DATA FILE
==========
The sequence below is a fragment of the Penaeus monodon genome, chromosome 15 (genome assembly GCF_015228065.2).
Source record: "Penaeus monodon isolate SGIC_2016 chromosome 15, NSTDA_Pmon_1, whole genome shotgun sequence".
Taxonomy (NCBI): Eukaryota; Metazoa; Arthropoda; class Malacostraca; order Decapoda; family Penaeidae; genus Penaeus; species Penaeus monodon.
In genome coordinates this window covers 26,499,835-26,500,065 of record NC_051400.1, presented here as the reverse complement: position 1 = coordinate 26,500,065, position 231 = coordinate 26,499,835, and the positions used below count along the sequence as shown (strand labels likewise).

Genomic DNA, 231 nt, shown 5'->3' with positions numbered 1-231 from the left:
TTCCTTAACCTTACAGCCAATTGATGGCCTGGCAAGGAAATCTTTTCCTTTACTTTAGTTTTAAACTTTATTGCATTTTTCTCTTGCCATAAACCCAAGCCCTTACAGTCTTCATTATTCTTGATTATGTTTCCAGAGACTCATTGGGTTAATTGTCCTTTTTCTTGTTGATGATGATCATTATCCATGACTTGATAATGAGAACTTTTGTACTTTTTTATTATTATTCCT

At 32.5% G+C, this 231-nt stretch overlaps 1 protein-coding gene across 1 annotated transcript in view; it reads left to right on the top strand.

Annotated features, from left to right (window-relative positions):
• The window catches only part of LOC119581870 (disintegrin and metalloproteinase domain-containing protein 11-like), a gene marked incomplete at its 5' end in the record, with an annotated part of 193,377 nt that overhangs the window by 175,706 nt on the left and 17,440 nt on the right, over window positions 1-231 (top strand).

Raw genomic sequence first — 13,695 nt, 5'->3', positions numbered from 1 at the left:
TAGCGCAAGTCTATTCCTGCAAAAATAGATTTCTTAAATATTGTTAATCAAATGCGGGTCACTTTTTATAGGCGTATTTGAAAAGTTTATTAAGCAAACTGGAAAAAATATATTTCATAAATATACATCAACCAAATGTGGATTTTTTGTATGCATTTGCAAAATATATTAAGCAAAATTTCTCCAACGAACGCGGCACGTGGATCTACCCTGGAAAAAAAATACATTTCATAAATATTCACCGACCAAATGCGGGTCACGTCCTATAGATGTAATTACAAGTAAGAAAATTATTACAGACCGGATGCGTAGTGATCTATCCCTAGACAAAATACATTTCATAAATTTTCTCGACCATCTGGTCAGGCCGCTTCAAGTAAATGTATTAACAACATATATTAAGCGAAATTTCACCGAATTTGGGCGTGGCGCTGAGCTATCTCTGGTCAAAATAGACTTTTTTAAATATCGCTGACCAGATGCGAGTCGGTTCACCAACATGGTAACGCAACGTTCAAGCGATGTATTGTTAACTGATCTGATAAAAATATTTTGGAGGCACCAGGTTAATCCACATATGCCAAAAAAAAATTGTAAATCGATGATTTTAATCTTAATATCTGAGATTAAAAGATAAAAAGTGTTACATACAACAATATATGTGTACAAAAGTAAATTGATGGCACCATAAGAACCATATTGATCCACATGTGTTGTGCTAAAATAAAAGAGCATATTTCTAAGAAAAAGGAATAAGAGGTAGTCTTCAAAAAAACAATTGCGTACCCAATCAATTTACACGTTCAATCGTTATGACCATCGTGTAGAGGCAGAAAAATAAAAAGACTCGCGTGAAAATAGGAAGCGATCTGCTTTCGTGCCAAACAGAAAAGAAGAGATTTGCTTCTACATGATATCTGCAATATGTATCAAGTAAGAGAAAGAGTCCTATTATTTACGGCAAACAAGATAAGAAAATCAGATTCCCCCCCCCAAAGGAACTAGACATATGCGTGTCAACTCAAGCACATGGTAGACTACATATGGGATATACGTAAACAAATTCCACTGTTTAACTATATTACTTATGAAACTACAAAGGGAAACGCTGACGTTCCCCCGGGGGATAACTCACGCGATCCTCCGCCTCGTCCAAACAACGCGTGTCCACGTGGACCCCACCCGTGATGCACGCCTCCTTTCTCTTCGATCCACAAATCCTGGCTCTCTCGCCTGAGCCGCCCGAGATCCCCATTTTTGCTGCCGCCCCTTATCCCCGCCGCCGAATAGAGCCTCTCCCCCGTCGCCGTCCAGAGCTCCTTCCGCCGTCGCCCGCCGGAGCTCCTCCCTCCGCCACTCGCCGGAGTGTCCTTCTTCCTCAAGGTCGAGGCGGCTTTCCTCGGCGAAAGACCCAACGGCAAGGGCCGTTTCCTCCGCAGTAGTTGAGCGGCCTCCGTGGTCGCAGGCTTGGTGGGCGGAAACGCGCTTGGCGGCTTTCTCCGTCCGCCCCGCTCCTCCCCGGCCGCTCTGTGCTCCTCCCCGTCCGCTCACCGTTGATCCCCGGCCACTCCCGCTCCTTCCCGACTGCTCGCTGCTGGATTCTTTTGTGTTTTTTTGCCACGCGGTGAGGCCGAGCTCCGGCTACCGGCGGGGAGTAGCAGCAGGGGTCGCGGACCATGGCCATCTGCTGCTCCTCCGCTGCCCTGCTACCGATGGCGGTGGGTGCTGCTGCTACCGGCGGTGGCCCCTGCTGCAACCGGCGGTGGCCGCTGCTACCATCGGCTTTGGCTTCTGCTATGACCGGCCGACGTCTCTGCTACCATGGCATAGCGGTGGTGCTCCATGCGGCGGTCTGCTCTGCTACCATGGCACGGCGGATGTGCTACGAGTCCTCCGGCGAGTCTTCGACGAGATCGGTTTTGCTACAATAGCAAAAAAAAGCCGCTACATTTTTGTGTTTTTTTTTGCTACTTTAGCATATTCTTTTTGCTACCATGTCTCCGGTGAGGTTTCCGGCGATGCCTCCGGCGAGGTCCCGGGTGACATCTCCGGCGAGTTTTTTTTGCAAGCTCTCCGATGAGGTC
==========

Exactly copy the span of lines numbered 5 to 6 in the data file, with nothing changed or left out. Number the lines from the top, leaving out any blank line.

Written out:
Genomic DNA, 231 nt, shown 5'->3' with positions numbered 1-231 from the left:
TTCCTTAACCTTACAGCCAATTGATGGCCTGGCAAGGAAATCTTTTCCTTTACTTTAGTTTTAAACTTTATTGCATTTTTCTCTTGCCATAAACCCAAGCCCTTACAGTCTTCATTATTCTTGATTATGTTTCCAGAGACTCATTGGGTTAATTGTCCTTTTTCTTGTTGATGATGATCATTATCCATGACTTGATAATGAGAACTTTTGTACTTTTTTATTATTATTCCT